In Virginia's 5th, Economic Woes Drive Key House Race

One of the hottest stories of the year in politics is the battle for control of Congress. Democrats, as you're aware, now have majorities in the House (where there are 255 Democrats, 177 Republicans and three vacancies) and Senate (57-41 and 2 independents who caucus with the Dems).

Republicans would love to retake control of both chambers. At the very least, the GOP is aiming to cut into the Democrats' advantages. If Republicans are going to make gains, they'll have to win back many of the traditionally GOP-held seats that the party lost in 2008. That includes Virginia's 5th Congressional District, now represented by freshman Democrat Tom Perriello.

All Things Considered co-host Melissa Block spent some time in Perriello's district last week, for a report airing on ATC today. She'll be revisiting the 5th as the campaign goes on. As she says, "two years ago, Tom Perriello squeaked by the popular long-time Republican incumbent by just 727 votes — in a district that went for John McCain." In Tuesday's GOP primary, seven Republicans are vying for the right to take him on in November.

Melissa also filed this post for Political Junkie, on the district's economic woes and the effect they have on the campaign:

Twenty-two percent unemployment. That's the harsh reality facing Martinsville, Virginia, on the southern edge of the state, close by the North Carolina border. It's also the reality facing those trying to win votes in Virginia's 5th Congressional District.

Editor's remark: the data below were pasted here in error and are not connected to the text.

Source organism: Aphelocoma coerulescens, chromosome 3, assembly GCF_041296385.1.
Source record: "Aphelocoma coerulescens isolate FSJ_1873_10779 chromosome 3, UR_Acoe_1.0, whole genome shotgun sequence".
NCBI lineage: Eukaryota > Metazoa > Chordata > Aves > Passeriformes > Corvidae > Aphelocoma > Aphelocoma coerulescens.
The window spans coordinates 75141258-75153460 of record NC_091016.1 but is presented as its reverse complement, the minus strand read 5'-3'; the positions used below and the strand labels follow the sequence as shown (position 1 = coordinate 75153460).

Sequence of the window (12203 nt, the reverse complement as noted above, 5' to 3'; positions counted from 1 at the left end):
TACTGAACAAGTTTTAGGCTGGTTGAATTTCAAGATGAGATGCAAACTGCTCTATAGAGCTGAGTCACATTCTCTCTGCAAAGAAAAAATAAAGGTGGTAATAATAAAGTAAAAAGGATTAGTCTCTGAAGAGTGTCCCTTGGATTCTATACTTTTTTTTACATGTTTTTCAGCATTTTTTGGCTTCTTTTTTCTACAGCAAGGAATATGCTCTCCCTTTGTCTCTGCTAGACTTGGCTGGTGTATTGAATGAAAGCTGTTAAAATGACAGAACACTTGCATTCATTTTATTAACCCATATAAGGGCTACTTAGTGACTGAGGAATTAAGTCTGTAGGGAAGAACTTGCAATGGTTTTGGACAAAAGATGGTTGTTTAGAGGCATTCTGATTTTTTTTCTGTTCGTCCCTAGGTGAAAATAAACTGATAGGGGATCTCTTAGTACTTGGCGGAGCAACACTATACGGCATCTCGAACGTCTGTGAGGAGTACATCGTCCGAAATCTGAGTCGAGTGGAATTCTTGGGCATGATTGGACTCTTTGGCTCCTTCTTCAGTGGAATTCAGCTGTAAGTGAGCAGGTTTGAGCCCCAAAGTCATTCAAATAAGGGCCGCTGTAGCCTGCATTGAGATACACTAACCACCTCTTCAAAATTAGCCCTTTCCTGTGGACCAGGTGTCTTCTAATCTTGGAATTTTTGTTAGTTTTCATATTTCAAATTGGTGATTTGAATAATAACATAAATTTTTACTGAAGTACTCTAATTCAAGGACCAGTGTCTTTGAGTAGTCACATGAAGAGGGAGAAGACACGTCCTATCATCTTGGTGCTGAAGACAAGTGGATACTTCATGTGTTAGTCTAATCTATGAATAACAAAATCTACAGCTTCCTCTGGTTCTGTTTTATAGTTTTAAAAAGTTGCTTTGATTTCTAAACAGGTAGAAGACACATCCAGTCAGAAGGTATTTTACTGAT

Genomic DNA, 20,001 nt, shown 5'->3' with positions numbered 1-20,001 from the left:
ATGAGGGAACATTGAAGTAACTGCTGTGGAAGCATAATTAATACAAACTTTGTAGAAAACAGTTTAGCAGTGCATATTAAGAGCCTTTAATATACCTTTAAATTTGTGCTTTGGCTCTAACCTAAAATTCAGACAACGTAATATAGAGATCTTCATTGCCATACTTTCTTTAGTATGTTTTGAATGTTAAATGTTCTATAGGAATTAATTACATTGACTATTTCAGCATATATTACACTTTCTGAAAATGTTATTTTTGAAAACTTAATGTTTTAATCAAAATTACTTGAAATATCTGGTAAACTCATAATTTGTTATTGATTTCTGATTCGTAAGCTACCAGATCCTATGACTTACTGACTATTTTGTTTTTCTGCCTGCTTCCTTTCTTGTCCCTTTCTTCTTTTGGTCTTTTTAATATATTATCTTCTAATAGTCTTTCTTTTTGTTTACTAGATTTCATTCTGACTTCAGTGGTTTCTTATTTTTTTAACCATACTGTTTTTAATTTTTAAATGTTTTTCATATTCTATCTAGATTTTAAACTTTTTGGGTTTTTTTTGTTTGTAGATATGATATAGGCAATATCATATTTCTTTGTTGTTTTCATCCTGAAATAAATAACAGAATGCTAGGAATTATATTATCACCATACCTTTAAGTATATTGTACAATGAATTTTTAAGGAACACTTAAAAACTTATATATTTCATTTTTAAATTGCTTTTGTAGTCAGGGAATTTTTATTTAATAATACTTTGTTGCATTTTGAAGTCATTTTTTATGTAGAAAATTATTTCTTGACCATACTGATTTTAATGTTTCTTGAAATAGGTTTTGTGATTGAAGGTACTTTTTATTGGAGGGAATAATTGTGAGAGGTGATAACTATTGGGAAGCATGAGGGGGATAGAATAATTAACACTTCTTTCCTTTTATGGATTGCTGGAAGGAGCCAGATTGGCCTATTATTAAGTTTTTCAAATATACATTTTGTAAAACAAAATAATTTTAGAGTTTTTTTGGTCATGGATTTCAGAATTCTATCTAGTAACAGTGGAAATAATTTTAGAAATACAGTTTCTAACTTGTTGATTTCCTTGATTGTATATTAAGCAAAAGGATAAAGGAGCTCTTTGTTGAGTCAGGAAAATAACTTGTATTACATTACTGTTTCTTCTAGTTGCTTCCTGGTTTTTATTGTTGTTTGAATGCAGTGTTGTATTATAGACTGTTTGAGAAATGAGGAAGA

If you drive around Martinsville, you see plenty of evidence of a local economy that's hemorrhaged jobs: huge, empty plants, with signs out front offering tens of thousands of square feet to buy or lease.

For generations, the southern part of Virginia was buoyed by vibrant textile and furniture industries.  Martinsville was home to the world's largest nylon plant, opened by DuPont in 1941. Ginny Wray, the longtime editor of the Martinsville Bulletin, says the factory produced the country's first pantyhose; DuPont sent a pair to Eleanor Roosevelt as a gift. At its peak, DuPont employed about 4,500 people in Martinsville. The plant closed in 1998.

Around the same time, the Tultex plant closed down due to bankruptcy, and people still talk about that profound shock to the economy. "That's when the lights went out," Wray said. Tultex made sweatshirts, earning Martinsville its label as "The Sweatshirt Capital of the World."  The company employed about 1,000 workers in Martinsville.  Wray recalled the end this way: "They basically called in their ... employees one day and said turn the lights out on your way out. That's the end of it. And it was that dramatic and that sudden. It was horrible."

With those massive job losses have come social costs. Wray told me about a program to send backpacks full of food home with schoolchildren on the weekend, "which is sort of jolting to me. The idea that we live in an area where kids are hungry over the weekend. There was talk that they were sticking extra rolls in their pockets on Friday afternoon in the lunchroom.  That's a real visible graphic way to look at it. The impact of hunger and need."

Wray describes the Martinsville she moved to 36 years ago as bustling, with a thriving downtown. Now, many storefronts along Main Street are empty; the local Walmart has siphoned business away from town. People in Martinsville point with hope to the New College Institute, which provides bachelor's degree completion programs, and the local Red Birch biodiesel plant as signs that the economy could start turning around.

But there's nothing on the scale of the factories that used to put thousands to work in Martinsville, sewing and hammering and building.

Last year, by the way, The Hardest Year project produced this video report about Martinsville:

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